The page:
Yesterday, the White House promoted some new material in support of its proposal to raise the minimum wage from $7.25 an hour to $10.10, including launching a new site with some charts that . . . don’t do such a great job of making their case. First they tweeted out this chart — you may notice some arithmetic problems (click on the charts to enlarge):
The numbers don’t add up to 28 million, and somehow, 3.4 million is 12 percent, 16 percent, 10 percent, and 18 percent of the beneficiaries, all at once. But they did replace it with a corrected chart, soon enough:
But does this really make a good case for the minimum wage, especially as a solid way to fight poverty? Is it a good way to “help families,” which was the first benefit the president touted in his state of the union? By this chart, with the numbers the CEA came up with, just 26 percent of workers who will benefit from a minimum-wage hike have children. Fully 44 percent of them are single — and a surprising 18 percent of them are married without kids and 12 percent are under 18, both decidedly non-dire situations to be earning $7.25 an hour (since there are other earners in those families). Obviously, raising the minimum wage would raise the incomes of a lot of struggling American households, but the White House’s chart makes almost as clearly as any work by conservative opponents of the minimum wage that it’s not remotely well-targeted to help working families or the very poor. It would boost the wages of “all types of households,” but shouldn’t poverty interventions be targeted at the ones that need it most?
This gets odder when one looks at this chart:
Let’s count the problems:
1. The chart doesn’t show the real value of the minimum wage having “fallen by a third since its peak in 1968.” It’s dropped one-fourth, not one-third, since 1968, by their reckoning, as the y axis shows (from about $20,000 a year for a full-time worker in 1968 to about $15,000 now).
2. Their inflation adjustments are too big: The economists at the Council of Economic Advisers who put this chart together know that the measure they used above (called CPI) overstates inflation over the long term (in the short term the difference is no big deal), which is why the Federal Reserve and the CBO prefer using a different measure, called PCE. Under the better measure, the minimum wage hasn’t dropped nearly as much as it has on this chart, and remains above its historical average, though about 12 percent below the 1968 peak (half the drop the above chart shows).
3. The only comparisons offered to the earnings of one full-time minimum-wage earner are the poverty line for a family of 2, 3, or 4 — when 56 percent of minimum-wage earners are under the age of 18 or live in a family of 1. (A single person earning the minimum wage full-time earns 30 percent more than the poverty line — the problem for many poor single people is that they aren’t working enough, not that their per-hour wages are too low.)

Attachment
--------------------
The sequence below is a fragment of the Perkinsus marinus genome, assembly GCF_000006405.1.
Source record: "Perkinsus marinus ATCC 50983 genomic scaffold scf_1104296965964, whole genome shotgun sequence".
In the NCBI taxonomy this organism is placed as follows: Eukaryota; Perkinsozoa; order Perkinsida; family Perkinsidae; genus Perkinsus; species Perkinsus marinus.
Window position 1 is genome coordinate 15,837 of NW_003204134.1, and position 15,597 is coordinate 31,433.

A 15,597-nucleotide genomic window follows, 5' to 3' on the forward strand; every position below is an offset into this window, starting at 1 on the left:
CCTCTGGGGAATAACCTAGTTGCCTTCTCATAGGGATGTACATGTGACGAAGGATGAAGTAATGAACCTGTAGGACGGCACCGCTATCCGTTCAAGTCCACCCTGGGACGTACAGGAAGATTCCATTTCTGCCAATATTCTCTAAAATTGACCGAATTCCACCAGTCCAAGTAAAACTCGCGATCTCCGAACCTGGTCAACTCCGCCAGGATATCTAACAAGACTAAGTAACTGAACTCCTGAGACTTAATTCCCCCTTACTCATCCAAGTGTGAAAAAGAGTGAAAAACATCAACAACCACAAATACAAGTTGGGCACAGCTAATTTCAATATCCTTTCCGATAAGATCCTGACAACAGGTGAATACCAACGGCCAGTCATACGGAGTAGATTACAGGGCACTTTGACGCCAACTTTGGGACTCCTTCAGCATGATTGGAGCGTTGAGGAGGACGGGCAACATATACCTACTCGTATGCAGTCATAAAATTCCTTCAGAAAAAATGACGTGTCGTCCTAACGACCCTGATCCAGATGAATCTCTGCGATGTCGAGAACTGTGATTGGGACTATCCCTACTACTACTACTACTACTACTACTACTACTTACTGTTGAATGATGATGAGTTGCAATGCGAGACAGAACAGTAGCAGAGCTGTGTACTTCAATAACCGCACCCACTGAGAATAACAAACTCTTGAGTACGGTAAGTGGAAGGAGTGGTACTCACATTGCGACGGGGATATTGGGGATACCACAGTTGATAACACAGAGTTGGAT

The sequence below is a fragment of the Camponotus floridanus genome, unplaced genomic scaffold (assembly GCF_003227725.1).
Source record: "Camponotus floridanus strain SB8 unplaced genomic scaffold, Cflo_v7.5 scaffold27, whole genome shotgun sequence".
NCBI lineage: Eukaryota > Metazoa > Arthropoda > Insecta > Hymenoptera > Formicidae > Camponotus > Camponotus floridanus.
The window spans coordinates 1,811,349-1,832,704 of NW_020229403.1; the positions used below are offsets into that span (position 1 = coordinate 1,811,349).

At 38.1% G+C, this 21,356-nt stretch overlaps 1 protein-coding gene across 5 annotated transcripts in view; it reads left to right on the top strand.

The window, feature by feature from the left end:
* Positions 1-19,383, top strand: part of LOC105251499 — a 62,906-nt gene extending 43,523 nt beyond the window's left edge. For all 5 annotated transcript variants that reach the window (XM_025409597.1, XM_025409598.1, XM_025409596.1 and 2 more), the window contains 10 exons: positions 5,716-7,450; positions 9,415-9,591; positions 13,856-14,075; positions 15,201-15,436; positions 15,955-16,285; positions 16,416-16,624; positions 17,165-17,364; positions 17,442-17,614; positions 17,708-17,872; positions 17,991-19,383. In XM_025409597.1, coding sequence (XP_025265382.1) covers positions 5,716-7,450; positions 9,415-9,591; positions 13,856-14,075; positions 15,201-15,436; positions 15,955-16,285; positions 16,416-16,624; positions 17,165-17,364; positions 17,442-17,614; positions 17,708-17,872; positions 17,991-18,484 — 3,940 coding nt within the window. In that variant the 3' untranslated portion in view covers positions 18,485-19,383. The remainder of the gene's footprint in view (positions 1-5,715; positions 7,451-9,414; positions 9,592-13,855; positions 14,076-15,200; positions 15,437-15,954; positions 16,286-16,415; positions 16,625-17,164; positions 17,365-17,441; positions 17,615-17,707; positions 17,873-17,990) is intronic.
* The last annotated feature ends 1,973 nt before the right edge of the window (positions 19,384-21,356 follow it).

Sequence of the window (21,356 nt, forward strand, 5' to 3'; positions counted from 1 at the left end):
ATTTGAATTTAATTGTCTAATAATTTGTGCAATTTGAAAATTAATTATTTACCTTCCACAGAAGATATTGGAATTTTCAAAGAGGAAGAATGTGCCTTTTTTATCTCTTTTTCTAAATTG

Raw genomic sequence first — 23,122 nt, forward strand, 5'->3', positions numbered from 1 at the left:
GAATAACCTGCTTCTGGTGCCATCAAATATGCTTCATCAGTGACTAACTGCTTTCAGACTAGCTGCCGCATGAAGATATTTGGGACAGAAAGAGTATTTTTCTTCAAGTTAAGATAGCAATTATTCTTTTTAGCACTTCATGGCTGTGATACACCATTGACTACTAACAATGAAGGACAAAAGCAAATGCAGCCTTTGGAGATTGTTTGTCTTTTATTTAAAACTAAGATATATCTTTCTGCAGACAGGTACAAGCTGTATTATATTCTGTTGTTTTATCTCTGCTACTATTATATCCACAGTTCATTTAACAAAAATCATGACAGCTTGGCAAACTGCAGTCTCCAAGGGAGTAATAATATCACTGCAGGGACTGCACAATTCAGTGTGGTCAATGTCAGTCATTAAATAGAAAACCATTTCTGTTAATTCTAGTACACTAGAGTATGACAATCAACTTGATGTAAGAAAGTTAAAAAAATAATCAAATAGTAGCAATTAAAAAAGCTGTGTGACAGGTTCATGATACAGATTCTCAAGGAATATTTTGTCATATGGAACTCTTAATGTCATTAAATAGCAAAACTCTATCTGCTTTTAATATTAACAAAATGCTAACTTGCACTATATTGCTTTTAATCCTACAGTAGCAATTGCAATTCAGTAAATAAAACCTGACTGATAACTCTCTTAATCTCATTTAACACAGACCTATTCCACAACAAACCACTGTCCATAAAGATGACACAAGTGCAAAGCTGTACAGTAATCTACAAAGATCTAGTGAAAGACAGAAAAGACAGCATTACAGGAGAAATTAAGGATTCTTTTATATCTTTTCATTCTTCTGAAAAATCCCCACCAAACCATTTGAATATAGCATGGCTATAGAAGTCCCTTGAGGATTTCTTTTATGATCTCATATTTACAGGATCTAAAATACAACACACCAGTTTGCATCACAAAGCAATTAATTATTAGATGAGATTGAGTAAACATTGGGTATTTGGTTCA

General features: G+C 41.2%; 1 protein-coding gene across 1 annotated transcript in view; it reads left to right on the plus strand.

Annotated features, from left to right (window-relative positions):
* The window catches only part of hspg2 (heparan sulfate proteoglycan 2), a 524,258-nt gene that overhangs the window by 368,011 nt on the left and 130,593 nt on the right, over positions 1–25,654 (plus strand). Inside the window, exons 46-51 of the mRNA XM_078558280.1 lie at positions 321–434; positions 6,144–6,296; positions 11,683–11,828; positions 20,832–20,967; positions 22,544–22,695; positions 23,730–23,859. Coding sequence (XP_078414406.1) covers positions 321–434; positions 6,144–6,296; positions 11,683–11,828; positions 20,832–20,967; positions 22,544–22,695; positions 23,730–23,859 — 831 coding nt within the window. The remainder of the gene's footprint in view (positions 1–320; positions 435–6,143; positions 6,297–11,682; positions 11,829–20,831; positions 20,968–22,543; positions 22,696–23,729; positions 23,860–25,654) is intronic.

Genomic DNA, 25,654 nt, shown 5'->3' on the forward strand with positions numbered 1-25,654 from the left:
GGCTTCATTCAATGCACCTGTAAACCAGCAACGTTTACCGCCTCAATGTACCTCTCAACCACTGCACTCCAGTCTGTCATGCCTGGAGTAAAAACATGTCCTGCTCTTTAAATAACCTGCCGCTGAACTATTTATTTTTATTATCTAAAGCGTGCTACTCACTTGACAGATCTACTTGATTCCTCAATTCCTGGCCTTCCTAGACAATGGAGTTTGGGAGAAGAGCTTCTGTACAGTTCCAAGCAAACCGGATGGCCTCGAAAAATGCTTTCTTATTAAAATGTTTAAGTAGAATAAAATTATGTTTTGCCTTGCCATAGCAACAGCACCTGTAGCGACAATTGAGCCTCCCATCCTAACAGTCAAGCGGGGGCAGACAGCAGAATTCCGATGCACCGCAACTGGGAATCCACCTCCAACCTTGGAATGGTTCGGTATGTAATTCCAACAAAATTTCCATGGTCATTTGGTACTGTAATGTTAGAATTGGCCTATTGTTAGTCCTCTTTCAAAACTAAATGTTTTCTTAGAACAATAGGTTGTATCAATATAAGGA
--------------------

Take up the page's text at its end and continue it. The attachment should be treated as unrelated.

4. Of those minimum-wage earners who actually are adult earners supporting children — remember, just 26 percent of the earners the CEA says will see benefits from the president’s proposal — many of them are not the bread-winners in the family. There are often other earners to augment their incomes, or a higher earner altogether. It makes little sense to compare, then, the wage they earn with the poverty line for the whole family.
5. As Twitter user Bill Walsh points out, their poverty lines are out of whack, too. For some reason, the jump from the poverty line for a family of 2 to a family of 3 looks much smaller than the jump to that for a family of 4 — when they’re the same, $4,020 in 2013. The poverty line for a family of 2 and the poverty line for a family of 3 are both between $15,000 and $20,000, as the chart shows, but they’re not precisely where they are on this chart.
6. It doesn’t count the earned-income tax credit, which boosts the incomes of everyone who earns the minimum wage, and especially those who live in families of two, three, or four, depending on the number of kids. Taking that adjustment, which workers receive when they file their taxes, working families earning the minimum wage (which the White House talks about a lot, though as the first chart shows, they’re not the representative minimum-wage earners) are doing better than they did in 1968:
(And that’s ignoring all the non-cash benefits they receive, which would boost anyone making the minimum wage over the poverty line).
To toss the CEA a bone, their x axis is pretty long, especially with the poverty lines drawn right over the minimum wage — if they’d made the chart narrower like this one, it would actually look like the minimum wage has been significantly eroded by inflation, whereas here you have to trust their (incorrect) one-third number because, to me at least, the yellow minimum-wage line doesn’t look like it’s dropped all that much.
None of this is to say that adults earning the minimum wage, whatever family situation they’re in, aren’t struggling — they surely are. But it is fairly clear, even as the White House depicts it, that the minimum wage is a poorly targeted way to lift the incomes of the poor. There are much, much better ones — the aforementioned earned-income tax credit especially. Moreover, many economists sympathetic with the president will sign onto the idea that there is “minimal” job loss associated with a higher minimum wage, but the size of the increase the president is calling for (39 percent) would be the largest minimum-wage hike in the history of the universal federal minimum wage and would set it higher than it is now in any state, including states with incomes well above the national average. So, you might expect job losses to be non-neligible this time around — and the benefits, as the CEA inadvertently showed, aren’t usefully distributed.